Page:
For members


The ten most unusual Swiss referendum topics

Switzerland’s direct democracy system means getting an issue to the polls has a relatively low threshold. Here are some of the more unusual examples in Swiss history.

A pile of used Swiss Army Knives. Photo by Paul Felberbauer on Unsplash
A pile of used Swiss Army Knives. Photo by Paul Felberbauer on Unsplash

Four times a year, the Swiss go to the polls to vote in referenda on all kinds of matters. 

These can be issues of national significance like whether Switzerland will join the EU, or of local significance like whether a local bridge should be approved. 

READ MORE: How Switzerland’s direct democracy system works

The threshold for a popular initiative – better known as a referendum – at a federal level can be as low as 100,000 signatures – while cantonal votes require far fewer autographs to be put to a vote. 

From allowing local residents to vote in a referendum on whether individual people can become citizens (rejected), or whether to amend the constitution to give people a day off on August 1st, the Swiss like to vote on anything and everything. 

The following is a list of some of Switzerland’s oddest, most unique and most Swiss referendum topics over the years. 

No Swiss Army (and no Swiss Army knives?)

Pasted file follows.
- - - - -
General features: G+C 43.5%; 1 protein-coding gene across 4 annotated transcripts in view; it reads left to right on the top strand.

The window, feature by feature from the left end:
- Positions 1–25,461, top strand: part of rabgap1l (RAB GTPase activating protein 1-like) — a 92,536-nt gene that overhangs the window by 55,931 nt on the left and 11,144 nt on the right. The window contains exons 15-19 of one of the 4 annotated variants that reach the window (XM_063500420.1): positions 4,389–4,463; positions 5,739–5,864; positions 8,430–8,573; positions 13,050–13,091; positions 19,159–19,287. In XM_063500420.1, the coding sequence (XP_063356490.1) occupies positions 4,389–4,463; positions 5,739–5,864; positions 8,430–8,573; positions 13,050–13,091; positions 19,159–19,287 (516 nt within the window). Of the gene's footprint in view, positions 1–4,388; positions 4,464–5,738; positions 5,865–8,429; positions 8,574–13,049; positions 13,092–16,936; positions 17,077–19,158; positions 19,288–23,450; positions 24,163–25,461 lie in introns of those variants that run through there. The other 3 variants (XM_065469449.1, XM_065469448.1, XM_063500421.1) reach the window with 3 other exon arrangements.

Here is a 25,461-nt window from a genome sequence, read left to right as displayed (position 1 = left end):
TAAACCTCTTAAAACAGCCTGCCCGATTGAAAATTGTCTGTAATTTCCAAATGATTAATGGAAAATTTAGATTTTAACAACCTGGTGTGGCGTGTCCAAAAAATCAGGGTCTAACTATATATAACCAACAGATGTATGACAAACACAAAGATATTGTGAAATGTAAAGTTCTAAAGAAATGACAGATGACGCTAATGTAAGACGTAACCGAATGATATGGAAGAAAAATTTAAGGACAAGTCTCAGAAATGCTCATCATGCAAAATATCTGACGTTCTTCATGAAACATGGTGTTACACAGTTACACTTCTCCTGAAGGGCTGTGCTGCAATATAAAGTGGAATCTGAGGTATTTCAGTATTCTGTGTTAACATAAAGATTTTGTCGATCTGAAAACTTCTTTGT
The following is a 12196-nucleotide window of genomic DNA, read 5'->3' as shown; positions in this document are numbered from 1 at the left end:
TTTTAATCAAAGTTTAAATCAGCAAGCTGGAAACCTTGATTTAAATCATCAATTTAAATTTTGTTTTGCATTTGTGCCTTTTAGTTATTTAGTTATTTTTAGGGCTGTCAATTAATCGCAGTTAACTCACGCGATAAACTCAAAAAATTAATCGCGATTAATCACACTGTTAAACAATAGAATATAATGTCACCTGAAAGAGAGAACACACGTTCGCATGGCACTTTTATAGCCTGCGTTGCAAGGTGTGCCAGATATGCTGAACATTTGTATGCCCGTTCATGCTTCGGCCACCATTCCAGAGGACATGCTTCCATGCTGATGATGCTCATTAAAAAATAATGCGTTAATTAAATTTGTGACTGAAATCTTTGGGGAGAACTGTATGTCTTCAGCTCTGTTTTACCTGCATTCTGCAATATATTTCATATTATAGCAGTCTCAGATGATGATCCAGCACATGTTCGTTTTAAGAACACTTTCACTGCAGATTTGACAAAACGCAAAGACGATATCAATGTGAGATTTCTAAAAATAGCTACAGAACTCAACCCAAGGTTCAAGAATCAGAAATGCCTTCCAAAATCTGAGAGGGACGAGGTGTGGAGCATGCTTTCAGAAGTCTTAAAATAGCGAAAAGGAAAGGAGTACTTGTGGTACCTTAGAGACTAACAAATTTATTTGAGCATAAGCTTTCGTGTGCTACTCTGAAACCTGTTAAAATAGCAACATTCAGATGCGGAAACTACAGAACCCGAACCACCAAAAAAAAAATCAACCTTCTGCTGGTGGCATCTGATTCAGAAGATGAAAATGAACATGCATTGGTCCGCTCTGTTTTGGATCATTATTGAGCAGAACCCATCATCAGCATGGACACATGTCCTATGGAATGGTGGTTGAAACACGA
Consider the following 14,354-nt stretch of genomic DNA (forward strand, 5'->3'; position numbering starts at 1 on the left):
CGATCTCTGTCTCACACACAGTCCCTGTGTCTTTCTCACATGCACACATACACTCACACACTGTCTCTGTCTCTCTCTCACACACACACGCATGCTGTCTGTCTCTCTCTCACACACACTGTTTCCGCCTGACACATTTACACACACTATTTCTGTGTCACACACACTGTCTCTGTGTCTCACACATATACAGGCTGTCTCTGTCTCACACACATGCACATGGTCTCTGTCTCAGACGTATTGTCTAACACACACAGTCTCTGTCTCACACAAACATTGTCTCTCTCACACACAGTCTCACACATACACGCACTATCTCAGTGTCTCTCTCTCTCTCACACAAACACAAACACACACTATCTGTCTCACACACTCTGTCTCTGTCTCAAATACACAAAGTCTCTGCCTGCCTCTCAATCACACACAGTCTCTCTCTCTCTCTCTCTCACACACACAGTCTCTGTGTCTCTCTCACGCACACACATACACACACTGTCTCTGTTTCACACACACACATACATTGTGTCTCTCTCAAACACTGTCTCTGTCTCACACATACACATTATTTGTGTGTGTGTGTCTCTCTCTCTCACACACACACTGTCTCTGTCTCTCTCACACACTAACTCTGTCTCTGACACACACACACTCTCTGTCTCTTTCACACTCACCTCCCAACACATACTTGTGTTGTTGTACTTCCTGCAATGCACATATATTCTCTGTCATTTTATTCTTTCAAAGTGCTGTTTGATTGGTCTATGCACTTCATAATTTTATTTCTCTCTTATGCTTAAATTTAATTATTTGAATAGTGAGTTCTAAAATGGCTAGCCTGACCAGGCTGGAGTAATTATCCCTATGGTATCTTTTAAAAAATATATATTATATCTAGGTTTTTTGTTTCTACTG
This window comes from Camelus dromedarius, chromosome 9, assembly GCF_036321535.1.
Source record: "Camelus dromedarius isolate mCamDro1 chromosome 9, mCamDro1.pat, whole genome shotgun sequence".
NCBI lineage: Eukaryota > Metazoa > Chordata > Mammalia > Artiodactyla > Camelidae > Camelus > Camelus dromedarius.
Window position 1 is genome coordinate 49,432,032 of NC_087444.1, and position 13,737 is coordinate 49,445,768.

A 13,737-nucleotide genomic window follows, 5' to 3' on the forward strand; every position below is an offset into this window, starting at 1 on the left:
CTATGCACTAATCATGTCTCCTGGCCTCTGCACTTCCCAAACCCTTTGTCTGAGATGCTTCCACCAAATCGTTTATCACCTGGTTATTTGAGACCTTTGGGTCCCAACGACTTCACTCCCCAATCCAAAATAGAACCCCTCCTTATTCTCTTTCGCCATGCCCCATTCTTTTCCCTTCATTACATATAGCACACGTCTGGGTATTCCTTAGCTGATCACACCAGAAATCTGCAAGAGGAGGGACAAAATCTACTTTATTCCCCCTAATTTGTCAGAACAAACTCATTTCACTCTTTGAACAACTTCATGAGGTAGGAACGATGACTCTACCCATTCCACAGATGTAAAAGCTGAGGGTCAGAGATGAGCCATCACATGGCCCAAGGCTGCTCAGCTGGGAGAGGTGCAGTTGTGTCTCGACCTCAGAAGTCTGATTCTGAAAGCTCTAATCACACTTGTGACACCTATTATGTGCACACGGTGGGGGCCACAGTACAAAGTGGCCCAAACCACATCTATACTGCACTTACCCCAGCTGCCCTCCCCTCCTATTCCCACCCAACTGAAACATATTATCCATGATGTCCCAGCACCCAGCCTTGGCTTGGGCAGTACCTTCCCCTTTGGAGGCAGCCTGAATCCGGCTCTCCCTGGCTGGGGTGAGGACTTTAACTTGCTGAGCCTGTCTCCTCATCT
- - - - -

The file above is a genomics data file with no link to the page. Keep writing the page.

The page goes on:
In 1989, Switzerland went to the polls to vote on the complete abolition of the military. 

The fact that the military – and military service – still exist probably gives away the fact that the vote was rejected by the Swiss populace. 

READ MORE: Do naturalised Swiss citizens have to do military service?

While the merits of pacifism in a nation utterly devoted to neutrality is probably worth an article in itself, it is worth wondering whether abolishing the Swiss Army would mean an end to one of the country’s most prominent non-cheese-related symbols: the Swiss Army knife. 

Put it all on gold

One of the most persistent Swiss myths, which is at least in part influenced by the country’s conduct during the Second World War, is that the country’s wealth consists of gold hidden somewhere in the alps. 

The spread of this myth was perhaps not helped by a 2014 nationwide vote which would have required the Swiss national reserve bank to hold a fifth of its wealth in gold (yes, actual gold). 

Opponents of the vote argued it would lead to a dramatic spike in global gold prices, leading to economic chaos and political instability. 

Proponents of the plan probably just liked shiny things.